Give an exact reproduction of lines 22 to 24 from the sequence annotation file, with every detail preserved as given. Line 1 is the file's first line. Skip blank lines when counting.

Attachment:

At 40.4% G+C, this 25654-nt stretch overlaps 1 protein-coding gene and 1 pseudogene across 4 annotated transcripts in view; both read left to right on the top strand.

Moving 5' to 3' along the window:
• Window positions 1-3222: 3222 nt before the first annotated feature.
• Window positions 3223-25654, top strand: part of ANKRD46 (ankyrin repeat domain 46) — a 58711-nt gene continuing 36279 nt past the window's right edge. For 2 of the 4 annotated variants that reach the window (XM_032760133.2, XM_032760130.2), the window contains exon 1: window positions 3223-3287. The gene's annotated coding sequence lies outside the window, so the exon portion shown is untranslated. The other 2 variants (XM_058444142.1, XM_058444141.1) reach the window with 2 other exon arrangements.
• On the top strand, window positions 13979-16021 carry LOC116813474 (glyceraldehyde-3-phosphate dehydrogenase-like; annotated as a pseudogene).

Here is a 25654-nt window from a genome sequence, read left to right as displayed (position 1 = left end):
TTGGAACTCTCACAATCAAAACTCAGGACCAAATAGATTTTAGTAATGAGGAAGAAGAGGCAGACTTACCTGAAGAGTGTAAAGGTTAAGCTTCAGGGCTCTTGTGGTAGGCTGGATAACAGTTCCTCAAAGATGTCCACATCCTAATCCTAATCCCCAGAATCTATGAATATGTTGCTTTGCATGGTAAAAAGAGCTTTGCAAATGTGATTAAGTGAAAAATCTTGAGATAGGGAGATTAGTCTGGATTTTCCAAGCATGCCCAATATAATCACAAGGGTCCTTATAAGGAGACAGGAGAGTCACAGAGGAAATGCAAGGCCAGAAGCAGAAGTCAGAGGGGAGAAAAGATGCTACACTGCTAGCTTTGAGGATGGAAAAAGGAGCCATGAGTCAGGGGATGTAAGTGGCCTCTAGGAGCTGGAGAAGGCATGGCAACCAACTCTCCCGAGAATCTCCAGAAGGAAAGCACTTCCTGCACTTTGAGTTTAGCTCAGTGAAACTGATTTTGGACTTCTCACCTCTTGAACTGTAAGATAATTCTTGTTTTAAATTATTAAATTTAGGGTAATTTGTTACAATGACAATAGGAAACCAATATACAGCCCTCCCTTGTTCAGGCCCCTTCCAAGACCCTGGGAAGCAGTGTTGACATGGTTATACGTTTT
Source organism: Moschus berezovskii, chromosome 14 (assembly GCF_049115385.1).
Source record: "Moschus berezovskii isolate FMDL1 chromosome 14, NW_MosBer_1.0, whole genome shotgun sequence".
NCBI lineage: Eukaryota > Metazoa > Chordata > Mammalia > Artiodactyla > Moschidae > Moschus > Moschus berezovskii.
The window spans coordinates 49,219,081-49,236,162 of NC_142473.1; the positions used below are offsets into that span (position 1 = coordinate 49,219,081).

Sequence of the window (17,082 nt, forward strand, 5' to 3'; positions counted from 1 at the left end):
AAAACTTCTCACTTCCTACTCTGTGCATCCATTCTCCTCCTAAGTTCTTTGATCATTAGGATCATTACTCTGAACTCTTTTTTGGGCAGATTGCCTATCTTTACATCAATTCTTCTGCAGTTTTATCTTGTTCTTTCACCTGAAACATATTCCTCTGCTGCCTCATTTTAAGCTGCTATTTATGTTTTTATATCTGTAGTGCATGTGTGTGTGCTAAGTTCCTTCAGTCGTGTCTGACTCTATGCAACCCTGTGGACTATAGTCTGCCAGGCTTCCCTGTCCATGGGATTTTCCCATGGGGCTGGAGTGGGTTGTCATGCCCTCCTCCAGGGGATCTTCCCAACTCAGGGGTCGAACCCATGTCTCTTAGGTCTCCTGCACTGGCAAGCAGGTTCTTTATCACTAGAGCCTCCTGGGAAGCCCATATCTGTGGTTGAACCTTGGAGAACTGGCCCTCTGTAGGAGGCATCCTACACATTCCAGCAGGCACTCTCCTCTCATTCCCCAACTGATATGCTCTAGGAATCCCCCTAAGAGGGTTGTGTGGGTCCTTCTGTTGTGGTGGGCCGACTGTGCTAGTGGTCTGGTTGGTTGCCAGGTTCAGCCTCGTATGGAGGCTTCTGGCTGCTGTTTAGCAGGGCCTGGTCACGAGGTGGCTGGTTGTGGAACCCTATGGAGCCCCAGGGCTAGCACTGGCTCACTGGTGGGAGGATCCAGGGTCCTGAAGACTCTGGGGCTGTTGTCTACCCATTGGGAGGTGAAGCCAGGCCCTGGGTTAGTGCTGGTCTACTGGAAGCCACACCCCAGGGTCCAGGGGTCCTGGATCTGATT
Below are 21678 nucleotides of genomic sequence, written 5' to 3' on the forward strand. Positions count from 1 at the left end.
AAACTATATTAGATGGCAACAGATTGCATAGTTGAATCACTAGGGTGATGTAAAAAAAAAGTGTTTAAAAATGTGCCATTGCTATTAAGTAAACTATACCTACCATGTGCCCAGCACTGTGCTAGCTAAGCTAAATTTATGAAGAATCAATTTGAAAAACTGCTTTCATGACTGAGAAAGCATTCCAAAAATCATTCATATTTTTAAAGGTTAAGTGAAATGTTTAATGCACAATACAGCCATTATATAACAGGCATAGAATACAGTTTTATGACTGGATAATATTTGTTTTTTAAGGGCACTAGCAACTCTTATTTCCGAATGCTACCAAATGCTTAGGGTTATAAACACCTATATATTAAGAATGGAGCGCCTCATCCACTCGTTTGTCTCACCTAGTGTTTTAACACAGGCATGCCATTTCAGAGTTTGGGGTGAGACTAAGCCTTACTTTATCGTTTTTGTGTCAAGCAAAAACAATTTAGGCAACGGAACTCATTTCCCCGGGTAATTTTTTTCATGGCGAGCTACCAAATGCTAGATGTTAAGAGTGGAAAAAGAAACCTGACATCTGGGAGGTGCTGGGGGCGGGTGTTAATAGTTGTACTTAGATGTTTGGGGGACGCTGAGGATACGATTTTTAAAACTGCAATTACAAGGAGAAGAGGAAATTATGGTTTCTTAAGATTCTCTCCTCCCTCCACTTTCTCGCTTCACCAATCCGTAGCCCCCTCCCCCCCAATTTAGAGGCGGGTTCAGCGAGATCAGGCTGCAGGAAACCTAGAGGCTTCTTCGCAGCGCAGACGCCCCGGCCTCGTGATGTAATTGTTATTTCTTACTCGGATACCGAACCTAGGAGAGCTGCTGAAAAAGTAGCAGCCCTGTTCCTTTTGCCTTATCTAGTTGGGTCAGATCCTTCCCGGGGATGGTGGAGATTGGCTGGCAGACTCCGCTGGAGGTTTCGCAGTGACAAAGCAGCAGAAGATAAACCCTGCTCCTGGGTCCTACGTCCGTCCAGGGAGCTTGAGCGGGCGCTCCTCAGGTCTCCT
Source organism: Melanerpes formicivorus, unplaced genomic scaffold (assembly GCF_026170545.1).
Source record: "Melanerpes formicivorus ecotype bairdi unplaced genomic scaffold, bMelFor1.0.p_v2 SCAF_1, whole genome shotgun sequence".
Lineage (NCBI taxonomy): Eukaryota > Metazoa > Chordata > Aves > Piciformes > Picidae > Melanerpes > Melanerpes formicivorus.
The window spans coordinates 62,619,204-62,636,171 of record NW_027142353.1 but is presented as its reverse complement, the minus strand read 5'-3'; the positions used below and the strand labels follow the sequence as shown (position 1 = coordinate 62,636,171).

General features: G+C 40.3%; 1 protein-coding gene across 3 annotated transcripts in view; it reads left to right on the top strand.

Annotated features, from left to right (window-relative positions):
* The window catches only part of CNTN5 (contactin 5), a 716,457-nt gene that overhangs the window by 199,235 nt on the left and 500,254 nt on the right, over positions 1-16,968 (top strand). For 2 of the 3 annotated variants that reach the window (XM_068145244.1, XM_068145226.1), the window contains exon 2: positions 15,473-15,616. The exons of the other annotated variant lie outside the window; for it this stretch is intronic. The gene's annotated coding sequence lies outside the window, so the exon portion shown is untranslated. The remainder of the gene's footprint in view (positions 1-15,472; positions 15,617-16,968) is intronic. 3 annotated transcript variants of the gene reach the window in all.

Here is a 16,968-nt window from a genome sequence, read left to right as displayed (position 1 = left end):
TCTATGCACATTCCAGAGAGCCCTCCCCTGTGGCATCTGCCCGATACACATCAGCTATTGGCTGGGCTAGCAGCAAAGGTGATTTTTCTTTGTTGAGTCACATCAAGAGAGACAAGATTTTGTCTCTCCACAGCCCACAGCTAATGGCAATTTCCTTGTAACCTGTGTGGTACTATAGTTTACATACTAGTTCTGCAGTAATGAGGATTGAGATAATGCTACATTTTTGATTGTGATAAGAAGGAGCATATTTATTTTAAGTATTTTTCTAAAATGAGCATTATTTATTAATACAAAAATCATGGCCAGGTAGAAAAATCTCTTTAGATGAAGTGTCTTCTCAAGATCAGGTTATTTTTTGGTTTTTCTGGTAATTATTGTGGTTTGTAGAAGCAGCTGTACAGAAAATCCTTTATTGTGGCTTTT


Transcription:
* The window catches only part of CNTN5 (contactin 5), a 716,457-nt gene that overhangs the window by 199,235 nt on the left and 500,254 nt on the right, over positions 1-16,968 (top strand). For 2 of the 3 annotated variants that reach the window (XM_068145244.1, XM_068145226.1), the window contains exon 2: positions 15,473-15,616. The exons of the other annotated variant lie outside the window; for it this stretch is intronic. The gene's annotated coding sequence lies outside the window, so the exon portion shown is untranslated. The remainder of the gene's footprint in view (positions 1-15,472; positions 15,617-16,968) is intronic. 3 annotated transcript variants of the gene reach the window in all.

Here is a 16,968-nt window from a genome sequence, read left to right as displayed (position 1 = left end):
TCTATGCACATTCCAGAGAGCCCTCCCCTGTGGCATCTGCCCGATACACATCAGCTATTGGCTGGGCTAGCAGCAAAGGTGATTTTTCTTTGTTGAGTCACATCAAGAGAGACAAGATTTTGTCTCTCCACAGCCCACAGCTAATGGCAATTTCCTTGTAACCTGTGTGGTACTATAGTTTACATACTAGTTCTGCAGTAATGAGGATTGAGATAATGCTACATTTTTGATTGTGATAAGAAGGAGCATATTTATTTTAAGTATTTTTCTAAAATGAGCATTATTTATTAATACAAAAATCATGGCCAGGTAGAAAAATCTCTTTAGATGAAGTGTCTTCTCAAGATCAGGTTATTTTTTGGTTTTTCTGGTAATTATTGTGGTTTGTAGAAGCAGCTGTACAGAAAATCCTTTATTGTGGCTTTT